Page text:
Take the 2-minute tour ×
Stack Overflow is a question and answer site for professional and enthusiast programmers. It's 100% free, no registration required.

Suppose you have n processes, n > 2. You want to have agreement amongst them that one is to be active. So they need to vote amonst each other to determine which one is active.

All processes may fail at any time, we want to have one process active if possible, but ...

We must never have two active at the same time, so if they can't be sure it is better to have no-one active. (Ie. we want to avoid split brain)

The only available communication mechanism between them is pub-sub messaging (not point to point).

One or more databases are available, but no one database should be a single point of failure. Ie. it would be very undesirabloe if all the processes were available to work, and the were prevented from doing so by the loss of a single database.

Design? What messages need to be published?

share|improve this question

3 Answers 3

up vote 25 down vote accepted

Theory:

This is leader election, which is a form of the Consensus Problem, also sometimes called The Two Generals Problem. Under some sets of assumptions (fully async and messages can be lost) it's been proven impossible, and the proof is particularly elegant.

The intuition of this problem is: imagine some algorithm exists that allows consensus to be reached in some fixed number of messages. Since failures are tolerated, we can drop one message from the protocol, and it should still work. We can repeat this process until there are no messages at all, clearly an impossibility.

In practice we overcome this using failure detectors to simulate a synchronous system.

The most widely known algorithm that solves consensus is Paxos, which can tolerate failure of up to half of the participating nodes. Paxos has the reputation of being very difficult to implement as even slight misunderstandings of the details of the protocol destroy it's correctness.

Practical solutions:

While the problem in general is quite difficult, getting working systems up is far easier. There are off the shelf implementations of Paxos or equivalent algorithms available. Apache Zookeeper is the best I'm aware of. For your specific problem, I'm pretty sure it'll be your quickest route. Other Paxos implementations are around, and it also might be possible to build something on network redundancy virtual ip tools like Wackamole. I believe the high end versions of most commercial databases offer quorum features as an (expensive) option.

Also, for many applications it's acceptable to weaken correctness slightly or otherwise adjust the problem to allow much simpler solutions.

For example, if a single point of failure is tolerable because recovery is likely to be quick, then the problem is trivial: just have one special node do the work.

Another approach might be to build the system around idempotent actions, so duplicate processing becomes tolerable.

Lastly you might partition the workload into a pool of non-redundant systems: here failures will delay processing until recovery but only for items at that node, not for the entire workload.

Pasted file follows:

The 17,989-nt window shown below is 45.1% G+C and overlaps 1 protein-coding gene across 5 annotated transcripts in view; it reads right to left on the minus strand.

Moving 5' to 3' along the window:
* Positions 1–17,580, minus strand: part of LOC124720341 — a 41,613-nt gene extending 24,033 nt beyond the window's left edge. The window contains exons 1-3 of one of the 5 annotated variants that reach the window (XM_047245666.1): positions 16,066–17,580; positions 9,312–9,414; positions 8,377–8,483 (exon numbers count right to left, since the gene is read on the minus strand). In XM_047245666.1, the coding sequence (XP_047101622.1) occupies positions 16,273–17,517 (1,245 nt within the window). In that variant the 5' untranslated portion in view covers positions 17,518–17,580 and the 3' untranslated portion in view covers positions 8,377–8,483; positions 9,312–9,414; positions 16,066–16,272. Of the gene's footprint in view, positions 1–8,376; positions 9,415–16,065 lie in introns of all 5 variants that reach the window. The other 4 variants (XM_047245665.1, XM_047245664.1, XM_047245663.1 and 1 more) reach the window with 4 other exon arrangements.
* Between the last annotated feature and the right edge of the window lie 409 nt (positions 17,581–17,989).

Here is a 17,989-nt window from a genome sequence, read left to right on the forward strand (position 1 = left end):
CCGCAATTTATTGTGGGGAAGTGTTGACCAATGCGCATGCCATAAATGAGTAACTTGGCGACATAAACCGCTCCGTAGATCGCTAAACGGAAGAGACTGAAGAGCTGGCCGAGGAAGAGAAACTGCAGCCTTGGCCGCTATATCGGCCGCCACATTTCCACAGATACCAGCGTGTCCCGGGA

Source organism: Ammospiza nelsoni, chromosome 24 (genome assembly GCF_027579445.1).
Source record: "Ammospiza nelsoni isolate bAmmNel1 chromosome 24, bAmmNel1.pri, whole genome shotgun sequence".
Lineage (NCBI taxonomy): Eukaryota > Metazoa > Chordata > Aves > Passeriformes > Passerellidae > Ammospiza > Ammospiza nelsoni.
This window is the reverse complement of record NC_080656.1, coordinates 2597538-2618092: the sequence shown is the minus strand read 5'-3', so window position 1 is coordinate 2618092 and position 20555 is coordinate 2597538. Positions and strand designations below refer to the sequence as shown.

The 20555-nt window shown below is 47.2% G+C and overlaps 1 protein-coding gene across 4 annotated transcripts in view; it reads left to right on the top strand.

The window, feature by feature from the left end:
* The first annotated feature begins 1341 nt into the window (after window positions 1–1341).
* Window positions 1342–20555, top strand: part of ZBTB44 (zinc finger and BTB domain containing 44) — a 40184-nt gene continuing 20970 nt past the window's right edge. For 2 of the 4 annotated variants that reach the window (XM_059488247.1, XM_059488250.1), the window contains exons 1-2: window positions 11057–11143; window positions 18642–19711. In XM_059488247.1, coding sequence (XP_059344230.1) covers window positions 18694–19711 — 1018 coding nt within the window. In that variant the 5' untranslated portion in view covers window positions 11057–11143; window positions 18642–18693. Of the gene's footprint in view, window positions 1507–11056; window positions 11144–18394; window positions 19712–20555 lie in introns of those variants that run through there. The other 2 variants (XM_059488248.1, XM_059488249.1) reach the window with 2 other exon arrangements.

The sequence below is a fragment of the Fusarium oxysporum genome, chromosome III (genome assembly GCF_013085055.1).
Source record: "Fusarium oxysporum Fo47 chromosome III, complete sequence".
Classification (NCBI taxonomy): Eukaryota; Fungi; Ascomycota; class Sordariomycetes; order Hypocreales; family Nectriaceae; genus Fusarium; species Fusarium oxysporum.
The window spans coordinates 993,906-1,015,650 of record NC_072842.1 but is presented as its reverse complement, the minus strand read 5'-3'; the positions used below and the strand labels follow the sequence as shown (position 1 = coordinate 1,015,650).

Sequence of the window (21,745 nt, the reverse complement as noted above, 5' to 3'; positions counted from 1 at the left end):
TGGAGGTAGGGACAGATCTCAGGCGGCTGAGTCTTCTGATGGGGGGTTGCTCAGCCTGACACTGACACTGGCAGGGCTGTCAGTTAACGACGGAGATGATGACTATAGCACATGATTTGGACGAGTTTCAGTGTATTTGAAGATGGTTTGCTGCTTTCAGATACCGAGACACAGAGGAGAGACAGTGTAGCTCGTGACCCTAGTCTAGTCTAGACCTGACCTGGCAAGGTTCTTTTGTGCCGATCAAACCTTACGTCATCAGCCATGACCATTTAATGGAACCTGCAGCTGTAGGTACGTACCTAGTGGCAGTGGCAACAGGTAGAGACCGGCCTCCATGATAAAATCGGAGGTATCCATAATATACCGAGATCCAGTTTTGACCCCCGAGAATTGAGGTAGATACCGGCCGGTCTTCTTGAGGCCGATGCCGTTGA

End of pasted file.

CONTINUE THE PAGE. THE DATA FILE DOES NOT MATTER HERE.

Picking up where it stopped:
These sorts of compromises are so much simpler that they're often a better choice. One has to weigh the utility of a full solution against the complexity of implementing it and see if there's really value. This is why so many practical systems just use 2 Phase or 3 Phase Commit, even though they block in some scenarios: the decreased availability is tolerable compared to the complexity of a full quorum system.

share|improve this answer
1  
Thank you for this detailed explanation, and the references. I agree that relaxing the constraints to enable a simpler solution is an avenue we must explore. [I can now echo Spike Milligan's epitaph when I go back to the team "See, I told you it was hard!"]. –  djna Jul 10 '09 at 5:37
    
For clarity Zookeeper implements ZAB "Zookeeper Atomic Broadcast" which matches with abstract Paxos but differs from Classic Paxos such that messages keep primary order which is very important in many scenarios. –  gertas Oct 8 '13 at 6:48

I'm not clear on pub-sub messaging.

If they're getting some sort of work objects from an outside source and you only want one of them to process the work, you could take a hash value space, 2^64, divide up the space by the number of nodes each node taking a chunk. Each node could hash the work objects as they come in and determine if it's theirs.

share|improve this answer
    
pub-sb messaging, implying that each member can broadcast information but can't be sure that the other members see it. Anyway, your answer is actually one we had thought of, and really liked. The downside is that we actually only have 2 nodes, and so in degraded mode lose half the work. –  djna Jul 10 '09 at 5:30

Take a look at how routing protocols (OSPF and IS-IS) do it, and see if that works for you. They elect a leader (and in the OSPF case, a backup leader).

share|improve this answer
    
It's the election process itself that was bothering us. Thanks for the suggestion. This routergod.com/sevenofnine/ospf_part_2.html article outlines what's going on, but doesn't give much detail. The problem for me being how to deal with unreliable communitcations and avoiding the possibility of split brain. –  djna Aug 27 '09 at 8:34
    
That link only explains a brief overview. Take a look at some cisco docs or the book "Routing TCP/IP". –  Thomas Aug 27 '09 at 13:36

Your Answer

 
discard

By posting your answer, you agree to the privacy policy and terms of service.

Not the answer you're looking for? Browse other questions tagged or ask your own question.